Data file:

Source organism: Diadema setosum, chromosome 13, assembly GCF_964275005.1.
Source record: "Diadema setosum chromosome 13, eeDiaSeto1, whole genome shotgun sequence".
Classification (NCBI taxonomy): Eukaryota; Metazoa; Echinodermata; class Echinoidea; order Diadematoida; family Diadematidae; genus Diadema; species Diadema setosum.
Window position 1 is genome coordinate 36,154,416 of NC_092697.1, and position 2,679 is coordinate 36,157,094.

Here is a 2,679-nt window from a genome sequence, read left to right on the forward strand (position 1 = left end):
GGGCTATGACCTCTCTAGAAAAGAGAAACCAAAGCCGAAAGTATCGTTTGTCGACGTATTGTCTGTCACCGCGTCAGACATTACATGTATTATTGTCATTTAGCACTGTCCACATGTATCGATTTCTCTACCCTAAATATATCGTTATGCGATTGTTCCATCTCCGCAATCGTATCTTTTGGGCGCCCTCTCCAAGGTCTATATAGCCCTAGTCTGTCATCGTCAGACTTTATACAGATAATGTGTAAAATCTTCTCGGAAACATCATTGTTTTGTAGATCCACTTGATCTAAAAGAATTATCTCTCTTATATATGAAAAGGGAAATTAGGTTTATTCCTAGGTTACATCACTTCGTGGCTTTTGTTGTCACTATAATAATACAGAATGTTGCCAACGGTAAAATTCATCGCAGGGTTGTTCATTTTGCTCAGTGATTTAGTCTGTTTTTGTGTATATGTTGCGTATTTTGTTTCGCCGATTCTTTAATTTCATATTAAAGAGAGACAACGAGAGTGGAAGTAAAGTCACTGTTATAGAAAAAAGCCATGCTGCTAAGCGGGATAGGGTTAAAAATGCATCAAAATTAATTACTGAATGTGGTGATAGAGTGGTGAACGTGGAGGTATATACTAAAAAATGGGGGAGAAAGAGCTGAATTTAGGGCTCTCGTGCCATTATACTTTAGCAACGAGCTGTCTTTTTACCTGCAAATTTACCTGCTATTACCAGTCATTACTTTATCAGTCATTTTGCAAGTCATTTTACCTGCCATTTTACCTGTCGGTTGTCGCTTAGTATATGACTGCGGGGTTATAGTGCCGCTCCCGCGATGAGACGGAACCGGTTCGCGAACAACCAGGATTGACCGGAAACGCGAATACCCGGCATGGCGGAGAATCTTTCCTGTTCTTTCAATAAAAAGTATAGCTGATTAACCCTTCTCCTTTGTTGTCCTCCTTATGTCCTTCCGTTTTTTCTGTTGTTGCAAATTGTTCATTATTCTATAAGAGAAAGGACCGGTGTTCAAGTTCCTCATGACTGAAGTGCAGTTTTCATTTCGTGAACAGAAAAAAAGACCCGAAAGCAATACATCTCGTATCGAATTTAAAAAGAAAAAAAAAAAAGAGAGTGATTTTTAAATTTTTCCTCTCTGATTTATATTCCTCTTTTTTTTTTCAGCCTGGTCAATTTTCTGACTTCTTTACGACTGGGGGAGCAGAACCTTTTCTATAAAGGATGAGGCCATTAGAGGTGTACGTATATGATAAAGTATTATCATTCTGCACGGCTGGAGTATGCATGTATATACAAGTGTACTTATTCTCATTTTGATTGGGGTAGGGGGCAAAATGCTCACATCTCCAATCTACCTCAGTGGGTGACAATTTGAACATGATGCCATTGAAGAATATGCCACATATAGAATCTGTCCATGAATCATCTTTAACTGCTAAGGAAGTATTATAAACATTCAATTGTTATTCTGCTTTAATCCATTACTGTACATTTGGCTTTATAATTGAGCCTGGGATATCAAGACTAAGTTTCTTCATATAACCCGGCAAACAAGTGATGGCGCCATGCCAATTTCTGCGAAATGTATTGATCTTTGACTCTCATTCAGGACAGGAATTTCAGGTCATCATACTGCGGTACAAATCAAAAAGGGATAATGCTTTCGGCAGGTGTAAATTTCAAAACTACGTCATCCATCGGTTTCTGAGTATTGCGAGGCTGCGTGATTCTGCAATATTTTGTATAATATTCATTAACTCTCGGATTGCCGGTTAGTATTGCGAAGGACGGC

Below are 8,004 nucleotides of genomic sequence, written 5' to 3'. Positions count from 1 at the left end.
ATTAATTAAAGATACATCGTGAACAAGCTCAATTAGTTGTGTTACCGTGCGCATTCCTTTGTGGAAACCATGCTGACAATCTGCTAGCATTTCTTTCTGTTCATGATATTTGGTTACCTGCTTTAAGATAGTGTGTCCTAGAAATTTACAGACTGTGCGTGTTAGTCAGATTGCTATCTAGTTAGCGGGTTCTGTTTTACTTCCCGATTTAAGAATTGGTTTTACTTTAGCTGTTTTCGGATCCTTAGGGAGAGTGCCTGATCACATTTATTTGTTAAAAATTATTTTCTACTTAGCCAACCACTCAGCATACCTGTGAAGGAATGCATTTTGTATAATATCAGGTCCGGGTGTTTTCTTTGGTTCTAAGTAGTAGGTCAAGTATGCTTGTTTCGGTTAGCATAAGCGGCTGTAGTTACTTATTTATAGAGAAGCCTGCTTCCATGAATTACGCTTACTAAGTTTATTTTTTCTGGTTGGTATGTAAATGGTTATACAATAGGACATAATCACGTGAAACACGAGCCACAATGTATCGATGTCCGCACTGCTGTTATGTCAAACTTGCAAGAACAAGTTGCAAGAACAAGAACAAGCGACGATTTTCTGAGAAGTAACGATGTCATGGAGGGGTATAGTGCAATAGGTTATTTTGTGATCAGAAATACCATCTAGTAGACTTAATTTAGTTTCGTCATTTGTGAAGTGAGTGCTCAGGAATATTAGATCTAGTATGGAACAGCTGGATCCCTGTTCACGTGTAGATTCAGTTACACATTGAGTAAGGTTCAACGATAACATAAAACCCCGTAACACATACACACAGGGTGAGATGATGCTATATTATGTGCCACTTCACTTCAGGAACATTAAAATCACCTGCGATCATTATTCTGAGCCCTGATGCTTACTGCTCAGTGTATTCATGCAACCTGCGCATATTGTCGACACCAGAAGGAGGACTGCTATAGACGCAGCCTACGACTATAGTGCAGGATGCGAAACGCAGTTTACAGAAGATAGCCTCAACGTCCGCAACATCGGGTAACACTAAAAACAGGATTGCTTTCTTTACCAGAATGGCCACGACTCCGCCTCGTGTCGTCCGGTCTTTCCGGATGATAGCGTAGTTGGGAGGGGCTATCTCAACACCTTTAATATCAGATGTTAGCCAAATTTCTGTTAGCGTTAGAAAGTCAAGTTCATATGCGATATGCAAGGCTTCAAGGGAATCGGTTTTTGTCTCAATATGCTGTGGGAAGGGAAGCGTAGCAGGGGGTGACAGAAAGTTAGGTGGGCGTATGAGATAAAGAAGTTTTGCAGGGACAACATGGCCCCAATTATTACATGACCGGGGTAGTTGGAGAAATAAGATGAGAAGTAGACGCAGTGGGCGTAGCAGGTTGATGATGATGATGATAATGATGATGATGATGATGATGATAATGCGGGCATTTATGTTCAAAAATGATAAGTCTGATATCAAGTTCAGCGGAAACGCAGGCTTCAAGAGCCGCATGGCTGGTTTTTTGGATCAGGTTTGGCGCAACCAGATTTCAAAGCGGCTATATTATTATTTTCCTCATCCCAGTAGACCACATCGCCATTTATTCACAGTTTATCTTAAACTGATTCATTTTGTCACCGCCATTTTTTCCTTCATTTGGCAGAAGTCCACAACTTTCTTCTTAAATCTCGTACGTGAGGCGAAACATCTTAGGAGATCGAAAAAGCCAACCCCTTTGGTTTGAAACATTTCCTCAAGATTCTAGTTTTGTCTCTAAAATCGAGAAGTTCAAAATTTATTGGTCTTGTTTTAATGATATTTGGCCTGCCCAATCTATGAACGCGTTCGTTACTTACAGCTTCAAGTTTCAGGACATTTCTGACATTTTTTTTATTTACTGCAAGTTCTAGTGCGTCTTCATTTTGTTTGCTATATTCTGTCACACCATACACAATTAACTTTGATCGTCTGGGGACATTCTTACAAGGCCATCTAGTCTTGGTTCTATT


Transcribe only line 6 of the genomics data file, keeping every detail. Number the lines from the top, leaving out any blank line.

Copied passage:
GGGCTATGACCTCTCTAGAAAAGAGAAACCAAAGCCGAAAGTATCGTTTGTCGACGTATTGTCTGTCACCGCGTCAGACATTACATGTATTATTGTCATTTAGCACTGTCCACATGTATCGATTTCTCTACCCTAAATATATCGTTATGCGATTGTTCCATCTCCGCAATCGTATCTTTTGGGCGCCCTCTCCAAGGTCTATATAGCCCTAGTCTGTCATCGTCAGACTTTATACAGATAATGTGTAAAATCTTCTCGGAAACATCATTGTTTTGTAGATCCACTTGATCTAAAAGAATTATCTCTCTTATATATGAAAAGGGAAATTAGGTTTATTCCTAGGTTACATCACTTCGTGGCTTTTGTTGTCACTATAATAATACAGAATGTTGCCAACGGTAAAATTCATCGCAGGGTTGTTCATTTTGCTCAGTGATTTAGTCTGTTTTTGTGTATATGTTGCGTATTTTGTTTCGCCGATTCTTTAATTTCATATTAAAGAGAGACAACGAGAGTGGAAGTAAAGTCACTGTTATAGAAAAAAGCCATGCTGCTAAGCGGGATAGGGTTAAAAATGCATCAAAATTAATTACTGAATGTGGTGATAGAGTGGTGAACGTGGAGGTATATACTAAAAAATGGGGGAGAAAGAGCTGAATTTAGGGCTCTCGTGCCATTATACTTTAGCAACGAGCTGTCTTTTTACCTGCAAATTTACCTGCTATTACCAGTCATTACTTTATCAGTCATTTTGCAAGTCATTTTACCTGCCATTTTACCTGTCGGTTGTCGCTTAGTATATGACTGCGGGGTTATAGTGCCGCTCCCGCGATGAGACGGAACCGGTTCGCGAACAACCAGGATTGACCGGAAACGCGAATACCCGGCATGGCGGAGAATCTTTCCTGTTCTTTCAATAAAAAGTATAGCTGATTAACCCTTCTCCTTTGTTGTCCTCCTTATGTCCTTCCGTTTTTTCTGTTGTTGCAAATTGTTCATTATTCTATAAGAGAAAGGACCGGTGTTCAAGTTCCTCATGACTGAAGTGCAGTTTTCATTTCGTGAACAGAAAAAAAGACCCGAAAGCAATACATCTCGTATCGAATTTAAAAAGAAAAAAAAAAAAGAGAGTGATTTTTAAATTTTTCCTCTCTGATTTATATTCCTCTTTTTTTTTTCAGCCTGGTCAATTTTCTGACTTCTTTACGACTGGGGGAGCAGAACCTTTTCTATAAAGGATGAGGCCATTAGAGGTGTACGTATATGATAAAGTATTATCATTCTGCACGGCTGGAGTATGCATGTATATACAAGTGTACTTATTCTCATTTTGATTGGGGTAGGGGGCAAAATGCTCACATCTCCAATCTACCTCAGTGGGTGACAATTTGAACATGATGCCATTGAAGAATATGCCACATATAGAATCTGTCCATGAATCATCTTTAACTGCTAAGGAAGTATTATAAACATTCAATTGTTATTCTGCTTTAATCCATTACTGTACATTTGGCTTTATAATTGAGCCTGGGATATCAAGACTAAGTTTCTTCATATAACCCGGCAAACAAGTGATGGCGCCATGCCAATTTCTGCGAAATGTATTGATCTTTGACTCTCATTCAGGACAGGAATTTCAGGTCATCATACTGCGGTACAAATCAAAAAGGGATAATGCTTTCGGCAGGTGTAAATTTCAAAACTACGTCATCCATCGGTTTCTGAGTATTGCGAGGCTGCGTGATTCTGCAATATTTTGTATAATATTCATTAACTCTCGGATTGCCGGTTAGTATTGCGAAGGACGGC